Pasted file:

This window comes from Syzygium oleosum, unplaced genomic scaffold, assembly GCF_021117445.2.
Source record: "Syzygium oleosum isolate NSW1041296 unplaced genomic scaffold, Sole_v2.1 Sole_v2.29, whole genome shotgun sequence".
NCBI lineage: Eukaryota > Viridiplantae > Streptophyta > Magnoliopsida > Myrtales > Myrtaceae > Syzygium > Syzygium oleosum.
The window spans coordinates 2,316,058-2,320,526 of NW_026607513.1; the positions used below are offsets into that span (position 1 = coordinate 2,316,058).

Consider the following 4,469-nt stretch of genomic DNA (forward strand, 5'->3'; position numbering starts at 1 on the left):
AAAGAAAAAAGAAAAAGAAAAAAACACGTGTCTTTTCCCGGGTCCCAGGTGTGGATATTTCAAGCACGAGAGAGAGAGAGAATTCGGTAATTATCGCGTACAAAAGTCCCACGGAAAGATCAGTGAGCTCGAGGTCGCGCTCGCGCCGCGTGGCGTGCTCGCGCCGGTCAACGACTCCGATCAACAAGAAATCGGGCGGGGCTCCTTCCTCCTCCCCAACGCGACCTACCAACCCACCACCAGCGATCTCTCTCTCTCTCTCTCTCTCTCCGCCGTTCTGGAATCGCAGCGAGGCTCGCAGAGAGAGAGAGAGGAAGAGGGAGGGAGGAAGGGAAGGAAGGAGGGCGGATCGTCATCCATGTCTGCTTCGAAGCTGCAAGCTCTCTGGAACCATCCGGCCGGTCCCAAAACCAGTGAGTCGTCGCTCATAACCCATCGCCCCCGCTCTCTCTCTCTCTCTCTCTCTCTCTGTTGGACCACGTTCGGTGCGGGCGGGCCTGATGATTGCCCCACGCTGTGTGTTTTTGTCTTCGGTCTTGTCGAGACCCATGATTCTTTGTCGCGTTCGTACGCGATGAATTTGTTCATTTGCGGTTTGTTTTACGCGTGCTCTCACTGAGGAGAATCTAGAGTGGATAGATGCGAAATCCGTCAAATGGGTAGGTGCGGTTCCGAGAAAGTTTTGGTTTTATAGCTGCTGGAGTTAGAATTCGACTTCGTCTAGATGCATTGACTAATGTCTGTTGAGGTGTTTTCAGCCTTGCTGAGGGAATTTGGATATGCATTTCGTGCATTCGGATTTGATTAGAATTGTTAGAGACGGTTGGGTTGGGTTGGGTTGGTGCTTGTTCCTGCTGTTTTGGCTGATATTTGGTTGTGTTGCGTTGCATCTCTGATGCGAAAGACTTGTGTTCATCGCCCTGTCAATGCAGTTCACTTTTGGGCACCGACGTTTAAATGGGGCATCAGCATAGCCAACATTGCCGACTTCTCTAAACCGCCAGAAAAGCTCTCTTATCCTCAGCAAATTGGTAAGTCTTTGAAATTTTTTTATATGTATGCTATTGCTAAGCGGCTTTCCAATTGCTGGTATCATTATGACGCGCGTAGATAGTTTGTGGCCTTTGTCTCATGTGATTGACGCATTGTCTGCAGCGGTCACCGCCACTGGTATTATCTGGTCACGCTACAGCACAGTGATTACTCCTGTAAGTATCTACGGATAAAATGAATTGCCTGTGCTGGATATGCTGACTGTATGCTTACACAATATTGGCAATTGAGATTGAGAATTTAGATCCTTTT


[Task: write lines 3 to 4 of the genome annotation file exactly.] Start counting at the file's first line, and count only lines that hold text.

NCBI lineage: Eukaryota > Viridiplantae > Streptophyta > Magnoliopsida > Myrtales > Myrtaceae > Syzygium > Syzygium oleosum.
The window spans coordinates 2,316,058-2,320,526 of NW_026607513.1; the positions used below are offsets into that span (position 1 = coordinate 2,316,058).